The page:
WHAT MAKES HYDRA UNIQUE

What makes Hydra unique in Greece is the fact that it has escaped modern development. It does not have high rise apartment buildings and large hotels. In Hydra strict architectural conservation laws are enforced to preserve the beauty of the island.

NO NOISE POLLUTION : The island does not have an airport. Private vehicles or motorbikes are not permitted and there are no roads suitable for bus transport. Hydra has no land traffic, no annoying engines to disturb the peace.

NO INDUSTRIAL POLLUTION : As the economy of Hydra consists of light tourism, traditional crafts, fishing and farming, there are virtually no activities taking place that pollute the environment.

UNIQUE ARCHITECTURE : You will not find anywhere else in Greece such a concentration of gracious 18th and 19th century architecture. In 1830 Hydra had a population of 30,000 and was dominated by wealthy merchants and ship­owners. Venetian builders, carpenters and artisans were imported to work on their mansions. Practically all have been preserved along with hundreds of smaller attractive houses. So the impression you receive when stepping off the boat at Hydra is little changed from that you would have received two centuries ago.

 

ART : All of the above features, plus a favourable climate and the natural beauty of the island attract prominent artists, writers and other creative people. Among those are the American poet and songwriter Leonard Cohen and the painter Jannis Kounelis father of the arte povera, Brice Marden an American minimalist etc., who have houses on Hydra.

Hydra has been voted the “BEST PRESERVED ISLAND OF THE MEDITERRANEAN" by UNESCO .Hydra is unique for its ecological policies and acts of preservation.

 

Hydra Today

Hydra is perhaps the most beautiful port village in all of Greece. A tiny harbour ringed with cafes, restaurants and jewelry shops is surrounded by a village of stone houses and villas that rise up the hills like an amphitheatre. But one of the best things about Hydra is that there are no cars. Everything is moved by donkey, including groceries, building supplies, people and their luggage. Hydra is the former home of Leonard Cohen and stomping grounds of Mick Jagger, Keith Richards, Pink Floyd and
many other famous and not so famous people.

 

Hydra is one of the Saronic Gulf islands, which includes Aegina, Angistri, Poros and Spetses. Of these, Hydra is the most unspoiled even though it is the most popular. The reason is because growth has been limited and while the other islands expand outward to accommodate tourism, Hydra has remained the same. Most of its visitors just come for the day because there are simply not enough places for them to stay.

 

The main hobby on Hydra and on most islands is people watching. You can get a coffee or a soda and sit in a cafeteria all day long. Nobody will ask you to move. There are plenty of shops to keep you busy, on the waterfront and a few on the main streets leading away from it.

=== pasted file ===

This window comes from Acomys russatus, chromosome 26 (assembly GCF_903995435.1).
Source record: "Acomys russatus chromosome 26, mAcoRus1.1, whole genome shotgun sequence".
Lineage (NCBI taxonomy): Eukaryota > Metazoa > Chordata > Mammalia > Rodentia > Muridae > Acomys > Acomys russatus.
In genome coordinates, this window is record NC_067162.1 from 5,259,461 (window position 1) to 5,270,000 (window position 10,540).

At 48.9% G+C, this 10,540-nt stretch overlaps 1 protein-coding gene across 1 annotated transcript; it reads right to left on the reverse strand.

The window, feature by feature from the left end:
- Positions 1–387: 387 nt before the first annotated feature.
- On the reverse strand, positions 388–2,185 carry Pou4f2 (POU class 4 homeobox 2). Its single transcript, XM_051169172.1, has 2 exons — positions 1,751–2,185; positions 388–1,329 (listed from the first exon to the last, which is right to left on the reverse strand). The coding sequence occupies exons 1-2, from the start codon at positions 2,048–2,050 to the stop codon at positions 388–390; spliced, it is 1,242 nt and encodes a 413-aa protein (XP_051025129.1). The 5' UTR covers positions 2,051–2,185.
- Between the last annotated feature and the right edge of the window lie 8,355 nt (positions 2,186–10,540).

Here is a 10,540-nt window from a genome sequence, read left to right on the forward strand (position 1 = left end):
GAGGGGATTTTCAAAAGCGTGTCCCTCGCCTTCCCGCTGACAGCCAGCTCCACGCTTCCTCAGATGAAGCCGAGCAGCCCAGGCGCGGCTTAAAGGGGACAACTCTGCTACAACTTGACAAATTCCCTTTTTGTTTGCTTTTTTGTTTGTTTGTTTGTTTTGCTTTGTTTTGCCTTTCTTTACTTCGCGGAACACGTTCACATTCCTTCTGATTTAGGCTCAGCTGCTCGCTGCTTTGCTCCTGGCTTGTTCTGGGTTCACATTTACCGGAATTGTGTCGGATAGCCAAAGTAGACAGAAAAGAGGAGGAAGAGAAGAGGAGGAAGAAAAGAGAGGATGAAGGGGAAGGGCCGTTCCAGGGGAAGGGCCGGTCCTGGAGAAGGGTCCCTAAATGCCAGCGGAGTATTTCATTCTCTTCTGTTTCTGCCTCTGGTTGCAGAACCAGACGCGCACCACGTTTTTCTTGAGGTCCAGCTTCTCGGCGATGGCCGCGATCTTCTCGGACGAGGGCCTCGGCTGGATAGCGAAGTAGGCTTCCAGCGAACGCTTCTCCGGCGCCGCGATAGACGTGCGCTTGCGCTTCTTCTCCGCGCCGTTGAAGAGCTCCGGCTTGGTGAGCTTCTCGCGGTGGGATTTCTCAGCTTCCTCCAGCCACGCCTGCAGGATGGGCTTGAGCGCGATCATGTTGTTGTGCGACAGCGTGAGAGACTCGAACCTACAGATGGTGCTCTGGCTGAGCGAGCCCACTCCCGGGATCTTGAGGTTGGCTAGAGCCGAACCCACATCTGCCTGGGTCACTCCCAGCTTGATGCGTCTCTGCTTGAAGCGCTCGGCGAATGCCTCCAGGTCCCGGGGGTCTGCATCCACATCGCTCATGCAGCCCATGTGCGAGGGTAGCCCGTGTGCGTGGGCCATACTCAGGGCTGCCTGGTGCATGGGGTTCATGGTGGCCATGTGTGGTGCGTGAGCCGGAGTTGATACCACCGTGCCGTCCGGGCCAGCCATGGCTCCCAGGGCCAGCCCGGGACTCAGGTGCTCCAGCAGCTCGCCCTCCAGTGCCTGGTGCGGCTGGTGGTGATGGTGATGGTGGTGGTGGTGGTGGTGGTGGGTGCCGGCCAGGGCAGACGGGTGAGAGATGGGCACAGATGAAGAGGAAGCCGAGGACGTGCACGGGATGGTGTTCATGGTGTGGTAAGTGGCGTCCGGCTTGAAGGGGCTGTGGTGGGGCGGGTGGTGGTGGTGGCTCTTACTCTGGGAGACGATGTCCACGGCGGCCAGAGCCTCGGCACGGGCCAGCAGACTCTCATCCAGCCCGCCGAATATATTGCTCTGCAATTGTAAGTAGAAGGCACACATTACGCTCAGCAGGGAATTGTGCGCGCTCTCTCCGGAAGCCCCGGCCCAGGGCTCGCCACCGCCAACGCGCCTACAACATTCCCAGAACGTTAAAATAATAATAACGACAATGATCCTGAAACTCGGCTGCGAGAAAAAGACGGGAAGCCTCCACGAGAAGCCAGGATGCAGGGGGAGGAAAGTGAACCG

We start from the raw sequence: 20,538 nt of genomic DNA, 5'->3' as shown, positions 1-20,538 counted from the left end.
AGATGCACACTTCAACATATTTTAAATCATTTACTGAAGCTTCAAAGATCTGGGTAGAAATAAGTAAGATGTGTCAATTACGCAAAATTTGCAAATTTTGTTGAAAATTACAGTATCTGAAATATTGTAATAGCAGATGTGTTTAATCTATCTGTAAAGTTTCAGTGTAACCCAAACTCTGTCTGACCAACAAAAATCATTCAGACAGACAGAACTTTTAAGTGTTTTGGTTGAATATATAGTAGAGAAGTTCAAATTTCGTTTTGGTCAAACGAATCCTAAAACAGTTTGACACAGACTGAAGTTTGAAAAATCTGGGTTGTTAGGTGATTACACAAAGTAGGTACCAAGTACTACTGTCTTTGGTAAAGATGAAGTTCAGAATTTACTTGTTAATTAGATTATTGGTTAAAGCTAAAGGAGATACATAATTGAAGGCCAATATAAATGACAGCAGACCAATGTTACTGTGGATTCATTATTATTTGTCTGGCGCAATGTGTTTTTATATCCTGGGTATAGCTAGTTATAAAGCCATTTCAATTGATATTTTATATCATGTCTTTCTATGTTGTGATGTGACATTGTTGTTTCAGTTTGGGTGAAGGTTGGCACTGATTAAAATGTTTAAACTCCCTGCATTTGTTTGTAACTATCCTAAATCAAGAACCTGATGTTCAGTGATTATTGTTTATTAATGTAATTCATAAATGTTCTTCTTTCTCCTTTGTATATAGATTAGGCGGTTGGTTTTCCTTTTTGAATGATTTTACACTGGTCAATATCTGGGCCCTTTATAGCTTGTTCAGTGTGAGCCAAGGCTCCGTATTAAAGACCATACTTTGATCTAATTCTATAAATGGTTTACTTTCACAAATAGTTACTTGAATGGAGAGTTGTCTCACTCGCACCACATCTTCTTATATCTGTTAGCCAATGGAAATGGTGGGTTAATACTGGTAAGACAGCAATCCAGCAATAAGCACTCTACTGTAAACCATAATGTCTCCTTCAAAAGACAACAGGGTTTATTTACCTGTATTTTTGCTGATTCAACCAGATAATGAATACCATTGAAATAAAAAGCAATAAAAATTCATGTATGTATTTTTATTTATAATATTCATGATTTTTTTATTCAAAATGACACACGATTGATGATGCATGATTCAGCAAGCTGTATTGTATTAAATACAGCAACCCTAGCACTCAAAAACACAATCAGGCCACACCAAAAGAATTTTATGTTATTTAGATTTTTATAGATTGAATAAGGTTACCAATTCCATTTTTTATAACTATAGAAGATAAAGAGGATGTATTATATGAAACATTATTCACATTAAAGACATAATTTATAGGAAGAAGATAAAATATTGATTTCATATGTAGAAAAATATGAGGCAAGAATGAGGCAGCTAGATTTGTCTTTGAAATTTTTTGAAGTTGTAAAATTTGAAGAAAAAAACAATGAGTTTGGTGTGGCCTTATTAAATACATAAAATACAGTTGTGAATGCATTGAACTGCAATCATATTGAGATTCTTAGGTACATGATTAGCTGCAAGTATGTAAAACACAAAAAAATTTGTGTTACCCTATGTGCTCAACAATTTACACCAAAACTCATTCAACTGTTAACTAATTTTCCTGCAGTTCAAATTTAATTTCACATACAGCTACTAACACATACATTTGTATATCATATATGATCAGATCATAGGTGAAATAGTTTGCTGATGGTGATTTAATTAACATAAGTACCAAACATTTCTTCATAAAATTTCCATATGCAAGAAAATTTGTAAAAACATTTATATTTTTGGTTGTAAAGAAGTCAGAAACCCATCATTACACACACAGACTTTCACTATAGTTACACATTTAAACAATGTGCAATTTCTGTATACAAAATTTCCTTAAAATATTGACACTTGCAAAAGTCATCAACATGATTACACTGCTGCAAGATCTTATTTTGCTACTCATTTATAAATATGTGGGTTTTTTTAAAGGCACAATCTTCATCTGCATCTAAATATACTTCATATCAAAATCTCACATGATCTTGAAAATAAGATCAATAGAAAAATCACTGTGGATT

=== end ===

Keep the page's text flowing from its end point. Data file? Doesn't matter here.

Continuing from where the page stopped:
There are ships and yachts going in and out all day, including several large cruise ships with groups who fan out around the town looking for bargains in gold jewellery and tourist paraphernalia. They have 2 hours to buy everything they can carry back to the ship and disappear, only to be replaced by the next group. Some make their way to the rocks for a quick swim. The tourists come, they shop, they see the attractions, they eat, and they return to the cruise ship. Since the daily cruise ships visit Hydra for two hours , there was no need to develop the island, as other islands have, with hotel after hotel. The island has basically looked the way it looks now for the last two hundred years and certainly as it did when Henry Miller visited it on the eve of World War Two. Developers have attempted to buy territories on the island and create resorts, but have been stopped.

There are 3 main streets, which go up through the village from the waterfront. The first street you come to from the ferry is Tombazi, on the corner where the donkeys hang out. The next street is Mialouli, which is next to the Monastery of the Panagias and the clock tower. The third street is Lignou, which goes up the hill and ends up in the village of Kamini. Wandering up these streets is an enjoyable pastime and getting lost is both easy and fun. The interior of the village is very different from the cafe-ringed harbour with its jet setters and urban Greeks. Hydra is as traditional looking as even the most remote village once you break away from the masses. Some people who live in the village may not go down to the harbour for days and many of the
resident artists, writers and soul-searchers don't go down there at all once the summer begins.

The Monastery of the Panagia (Conference Venue) is right in the port, with its entrance by the clock tower. The monks’ cells are now municipal offices but you can go in and admire the church, the marble stones and columns and visit the small byzantine museum upstairs.

There are many paths through the hills that lead to small settlements, monasteries and churches and a walk in springtime will introduce you to the islands large array of wildflowers. The walk to the Monastery of Profiti Illias will take you an hour but the view is worth it. There are still monks living there. Donkey rides are also a means to get to the Monastery.

 

Despite the lack of long sandy beaches (the swimming is great off the rocks!) Hydra is a great place to visit and one can not underestimate the value in spending time in a place that has no automobiles. You feel safer and go will return home relaxed and at the same time feeling like you have a second home.